Lost-ish in Space Monday


Why, hello there Monday. And what a gray Monday you are. Which doesn’t really come as much of a surprise, given the very, very persistent clouds for last night’s lunar eclipse.

Yes, I trekked out with my tripod and camera, only to have the clouds blow in for the main event.  Still, I got a glimpse of the bright red moon before the clouds swallowed it again.

And normally this is where I’d share one of my pictures, or a couple of my pictures, but in all honesty, I don’t love them that much. And I have the tiniest, tiniest suspicion there are better, sharper, bigger, more detailed pictures to be had, given the number of observatories with front-celestial seats and slightly stronger equipment than mine.

But like so many things, the viewing itself was enough to spark its own red light of creativity. You cannot watch something like that — even obscured by clouds for the most part — and not think about the workings of the vast, vast universe. It’s a simple idea, really, that our planet throws a shadow on our moon, but when you really consider what that means, that we are spinning our way through space with our life dependent upon an enormous ball of gas, it’s pretty remarkable that we are here at all to see our chunk of space rock turn red.

And now NASA has announced that there is flowing water on Mars. Aside from the very wise warning from the prophet known as “Doctor Who” not to drink it, let’s take a second to appreciate the infinite things we have yet to learn about this expanse of space we call home.

Check out  my full-length novels,  Her Cousin Much Removed,  The Great Paradox and the Innies and Outies of Time Management and Aunty Ida’s Full-Service Mental Institution (by Invitation Only), and the sequel, Aunty Ida’s Holey Amazing Sleeping Preparation (Not Doctor Recommended) which is now available!

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Who Needs Tomorrow? The Future is Today


We are, without doubt, living in the future. Huge portions of our lives take place somewhere that doesn’t even exist, not in the physical sense, anyway. In our pockets and purses, we carry the kind of computing power that once couldn’t possibly be achieved by full rooms of machines, whirring away as hard as they could. We have a probe gathering data on the surface of another planet.

Another planet.

And here’s the strange thing, when you think about it: there is yet still more future to come. Technology evolves, so fast sometimes it feels as though it’s spinning ever outward toward things of which, from here, we can’t possibly conceive. Our culture, a much more slow-moving, plodding beast, struggles to keep up with it.

There times where I find myself remarking, often to myself, that I love living in the future. I love the internet and the universe it offers. I love easy information, once the treasure in a hunt through card catalogs and careful paging through indices, now in front of me at any time a question strikes my fancy.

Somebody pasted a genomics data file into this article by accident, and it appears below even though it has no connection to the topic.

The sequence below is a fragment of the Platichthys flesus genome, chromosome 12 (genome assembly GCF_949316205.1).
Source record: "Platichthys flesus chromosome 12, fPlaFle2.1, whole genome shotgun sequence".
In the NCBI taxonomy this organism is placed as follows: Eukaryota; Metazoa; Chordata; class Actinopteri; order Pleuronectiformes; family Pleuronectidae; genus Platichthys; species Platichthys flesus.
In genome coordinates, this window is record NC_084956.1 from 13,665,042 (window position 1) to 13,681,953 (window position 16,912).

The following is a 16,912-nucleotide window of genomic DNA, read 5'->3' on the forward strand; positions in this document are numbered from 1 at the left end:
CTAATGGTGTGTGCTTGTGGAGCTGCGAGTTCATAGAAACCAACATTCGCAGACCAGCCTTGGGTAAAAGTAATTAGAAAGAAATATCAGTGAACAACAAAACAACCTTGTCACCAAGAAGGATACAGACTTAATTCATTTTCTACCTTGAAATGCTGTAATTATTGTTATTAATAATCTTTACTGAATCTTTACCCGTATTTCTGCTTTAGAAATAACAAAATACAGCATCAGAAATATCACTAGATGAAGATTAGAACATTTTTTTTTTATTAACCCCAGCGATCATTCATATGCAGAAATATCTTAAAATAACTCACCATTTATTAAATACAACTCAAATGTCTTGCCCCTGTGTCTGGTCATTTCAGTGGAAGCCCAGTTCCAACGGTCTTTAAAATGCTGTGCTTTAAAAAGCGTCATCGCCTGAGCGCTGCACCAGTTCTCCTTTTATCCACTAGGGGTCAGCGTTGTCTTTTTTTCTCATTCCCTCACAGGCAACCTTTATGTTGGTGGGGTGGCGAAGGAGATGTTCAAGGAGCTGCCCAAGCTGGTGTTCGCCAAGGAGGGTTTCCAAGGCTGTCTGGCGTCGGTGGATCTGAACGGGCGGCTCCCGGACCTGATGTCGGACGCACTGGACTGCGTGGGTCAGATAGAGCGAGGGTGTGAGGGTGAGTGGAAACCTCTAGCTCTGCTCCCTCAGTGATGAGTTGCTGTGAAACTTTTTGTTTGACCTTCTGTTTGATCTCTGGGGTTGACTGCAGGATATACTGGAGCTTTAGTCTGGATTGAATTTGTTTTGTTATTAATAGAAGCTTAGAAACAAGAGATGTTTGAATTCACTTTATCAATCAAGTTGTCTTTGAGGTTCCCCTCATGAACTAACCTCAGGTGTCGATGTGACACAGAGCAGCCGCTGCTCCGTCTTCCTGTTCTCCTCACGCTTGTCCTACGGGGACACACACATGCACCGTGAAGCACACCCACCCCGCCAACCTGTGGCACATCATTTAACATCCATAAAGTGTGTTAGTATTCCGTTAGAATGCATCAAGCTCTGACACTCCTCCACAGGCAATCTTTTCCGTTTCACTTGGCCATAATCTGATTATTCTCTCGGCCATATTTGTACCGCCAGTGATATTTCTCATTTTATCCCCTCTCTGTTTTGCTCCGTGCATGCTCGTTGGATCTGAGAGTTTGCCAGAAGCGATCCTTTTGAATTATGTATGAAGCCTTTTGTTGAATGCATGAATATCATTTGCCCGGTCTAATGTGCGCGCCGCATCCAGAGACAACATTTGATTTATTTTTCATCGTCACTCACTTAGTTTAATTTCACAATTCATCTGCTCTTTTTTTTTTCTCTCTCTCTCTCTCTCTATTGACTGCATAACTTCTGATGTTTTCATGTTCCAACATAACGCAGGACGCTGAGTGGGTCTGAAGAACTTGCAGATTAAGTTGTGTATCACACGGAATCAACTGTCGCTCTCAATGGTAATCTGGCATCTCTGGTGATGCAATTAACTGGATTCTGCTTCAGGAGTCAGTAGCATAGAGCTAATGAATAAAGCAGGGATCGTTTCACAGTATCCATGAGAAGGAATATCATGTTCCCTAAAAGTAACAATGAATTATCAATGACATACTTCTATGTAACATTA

It’s ironic, because I watch nearly every period drama that comes my way, studying the details, the nuances, the flavor and cadence of life in another era. Flounces and corsets and fringed dresses and circle skirts, whatever decade, whatever century, I watch them.

But not with any sense of nostalgia. Not with any longing for a time I’d be constantly be battling for breath against the crush of whale bones. Not for a time when transportation came with four legs and I’d be grateful for it.

It’s almost with a sense of relief, a sense of knowing how it could have been, and feeling lucky I live now, when every day confirms the future is now.

Check out  Her Cousin Much Removed,  The Great Paradox and the Innies and Outies of Time Management and Aunty Ida’s Full-Service Mental Institution (by Invitation Only).

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Time Travel with ‘London Hospital’


I’ve started watching a British period show, “London Hospital.” Just a warning, if you’re squeamish, be prepared, there are some graphic bits about medical procedures.

Anyway, it’s set around 1906 in the great London Hospital (now the Royal London Hospital). It grabbed me because I adore the show “Call the Midwife,” and the London is a character there as well, serving the poor East End half a century later.

So there it stands, the stalwart hospital. Since 1740.

Imagine that. A hospital in service for nearly 275 years. There’s a new building now, of course, I looked it up, it’s a great big shiny expanse of glass and steel, clean, antiseptic.

But it’s still the same institution, in spirit. It’s incredible to see how brutal medicine looked just over a century ago, how mystifying and obstinate ailments morphed into things we easily tame today, like dehydration.

And I can’t help but think, in a hundred years from now, how brutal our medicine will look, how people will marvel at how easily they tame our most resistant problems. Science is a never-ending journey, and even we have a long, long way to go.

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